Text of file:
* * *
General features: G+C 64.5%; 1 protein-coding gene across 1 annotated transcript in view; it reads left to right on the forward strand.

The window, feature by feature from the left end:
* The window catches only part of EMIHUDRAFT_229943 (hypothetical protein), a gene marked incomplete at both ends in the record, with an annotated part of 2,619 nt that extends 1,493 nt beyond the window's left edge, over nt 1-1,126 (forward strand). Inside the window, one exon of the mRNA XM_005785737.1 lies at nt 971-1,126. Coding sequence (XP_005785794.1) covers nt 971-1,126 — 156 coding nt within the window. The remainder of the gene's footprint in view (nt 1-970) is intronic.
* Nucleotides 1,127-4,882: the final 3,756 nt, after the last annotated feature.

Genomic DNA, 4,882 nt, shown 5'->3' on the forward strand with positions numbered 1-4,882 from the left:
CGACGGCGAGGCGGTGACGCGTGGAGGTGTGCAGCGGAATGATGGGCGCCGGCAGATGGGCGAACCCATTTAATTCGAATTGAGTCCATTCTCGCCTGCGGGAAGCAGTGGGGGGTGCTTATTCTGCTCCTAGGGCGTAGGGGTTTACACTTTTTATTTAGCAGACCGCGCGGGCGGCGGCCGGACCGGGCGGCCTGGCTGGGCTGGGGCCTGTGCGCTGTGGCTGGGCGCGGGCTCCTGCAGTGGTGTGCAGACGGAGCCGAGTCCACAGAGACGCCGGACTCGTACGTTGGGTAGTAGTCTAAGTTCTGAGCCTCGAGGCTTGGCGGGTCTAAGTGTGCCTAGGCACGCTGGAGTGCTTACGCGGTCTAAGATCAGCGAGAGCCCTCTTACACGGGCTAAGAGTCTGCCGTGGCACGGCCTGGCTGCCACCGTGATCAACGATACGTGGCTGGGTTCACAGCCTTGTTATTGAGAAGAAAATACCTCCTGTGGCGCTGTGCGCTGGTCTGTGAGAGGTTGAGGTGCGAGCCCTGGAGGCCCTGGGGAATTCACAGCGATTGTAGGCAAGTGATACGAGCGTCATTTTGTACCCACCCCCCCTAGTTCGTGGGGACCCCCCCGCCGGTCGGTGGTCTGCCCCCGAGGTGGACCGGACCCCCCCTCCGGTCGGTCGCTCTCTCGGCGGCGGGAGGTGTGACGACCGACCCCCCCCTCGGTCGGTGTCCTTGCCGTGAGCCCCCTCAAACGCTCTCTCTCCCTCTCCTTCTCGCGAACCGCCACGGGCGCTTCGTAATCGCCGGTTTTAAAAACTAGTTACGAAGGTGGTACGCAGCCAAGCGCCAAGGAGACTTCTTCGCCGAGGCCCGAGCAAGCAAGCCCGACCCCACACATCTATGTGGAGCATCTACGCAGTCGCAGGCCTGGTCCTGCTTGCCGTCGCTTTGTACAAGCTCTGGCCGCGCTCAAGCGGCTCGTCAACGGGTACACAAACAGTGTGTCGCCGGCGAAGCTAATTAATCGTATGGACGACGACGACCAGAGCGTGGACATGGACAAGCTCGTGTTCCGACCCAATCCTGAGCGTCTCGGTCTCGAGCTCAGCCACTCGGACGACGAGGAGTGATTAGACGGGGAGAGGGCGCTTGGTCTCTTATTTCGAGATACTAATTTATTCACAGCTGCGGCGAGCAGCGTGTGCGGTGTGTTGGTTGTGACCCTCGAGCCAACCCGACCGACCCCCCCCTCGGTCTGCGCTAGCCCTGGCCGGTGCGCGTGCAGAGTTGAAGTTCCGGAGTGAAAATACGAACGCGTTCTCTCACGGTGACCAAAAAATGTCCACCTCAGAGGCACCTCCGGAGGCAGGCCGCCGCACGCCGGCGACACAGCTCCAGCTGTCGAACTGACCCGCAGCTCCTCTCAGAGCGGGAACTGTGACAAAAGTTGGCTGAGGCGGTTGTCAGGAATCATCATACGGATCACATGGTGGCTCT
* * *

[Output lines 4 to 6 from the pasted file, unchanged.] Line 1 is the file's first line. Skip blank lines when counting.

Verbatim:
* Nucleotides 1,127-4,882: the final 3,756 nt, after the last annotated feature.

Genomic DNA, 4,882 nt, shown 5'->3' on the forward strand with positions numbered 1-4,882 from the left:
CGACGGCGAGGCGGTGACGCGTGGAGGTGTGCAGCGGAATGATGGGCGCCGGCAGATGGGCGAACCCATTTAATTCGAATTGAGTCCATTCTCGCCTGCGGGAAGCAGTGGGGGGTGCTTATTCTGCTCCTAGGGCGTAGGGGTTTACACTTTTTATTTAGCAGACCGCGCGGGCGGCGGCCGGACCGGGCGGCCTGGCTGGGCTGGGGCCTGTGCGCTGTGGCTGGGCGCGGGCTCCTGCAGTGGTGTGCAGACGGAGCCGAGTCCACAGAGACGCCGGACTCGTACGTTGGGTAGTAGTCTAAGTTCTGAGCCTCGAGGCTTGGCGGGTCTAAGTGTGCCTAGGCACGCTGGAGTGCTTACGCGGTCTAAGATCAGCGAGAGCCCTCTTACACGGGCTAAGAGTCTGCCGTGGCACGGCCTGGCTGCCACCGTGATCAACGATACGTGGCTGGGTTCACAGCCTTGTTATTGAGAAGAAAATACCTCCTGTGGCGCTGTGCGCTGGTCTGTGAGAGGTTGAGGTGCGAGCCCTGGAGGCCCTGGGGAATTCACAGCGATTGTAGGCAAGTGATACGAGCGTCATTTTGTACCCACCCCCCCTAGTTCGTGGGGACCCCCCCGCCGGTCGGTGGTCTGCCCCCGAGGTGGACCGGACCCCCCCTCCGGTCGGTCGCTCTCTCGGCGGCGGGAGGTGTGACGACCGACCCCCCCCTCGGTCGGTGTCCTTGCCGTGAGCCCCCTCAAACGCTCTCTCTCCCTCTCCTTCTCGCGAACCGCCACGGGCGCTTCGTAATCGCCGGTTTTAAAAACTAGTTACGAAGGTGGTACGCAGCCAAGCGCCAAGGAGACTTCTTCGCCGAGGCCCGAGCAAGCAAGCCCGACCCCACACATCTATGTGGAGCATCTACGCAGTCGCAGGCCTGGTCCTGCTTGCCGTCGCTTTGTACAAGCTCTGGCCGCGCTCAAGCGGCTCGTCAACGGGTACACAAACAGTGTGTCGCCGGCGAAGCTAATTAATCGTATGGACGACGACGACCAGAGCGTGGACATGGACAAGCTCGTGTTCCGACCCAATCCTGAGCGTCTCGGTCTCGAGCTCAGCCACTCGGACGACGAGGAGTGATTAGACGGGGAGAGGGCGCTTGGTCTCTTATTTCGAGATACTAATTTATTCACAGCTGCGGCGAGCAGCGTGTGCGGTGTGTTGGTTGTGACCCTCGAGCCAACCCGACCGACCCCCCCCTCGGTCTGCGCTAGCCCTGGCCGGTGCGCGTGCAGAGTTGAAGTTCCGGAGTGAAAATACGAACGCGTTCTCTCACGGTGACCAAAAAATGTCCACCTCAGAGGCACCTCCGGAGGCAGGCCGCCGCACGCCGGCGACACAGCTCCAGCTGTCGAACTGACCCGCAGCTCCTCTCAGAGCGGGAACTGTGACAAAAGTTGGCTGAGGCGGTTGTCAGGAATCATCATACGGATCACATGGTGGCTCT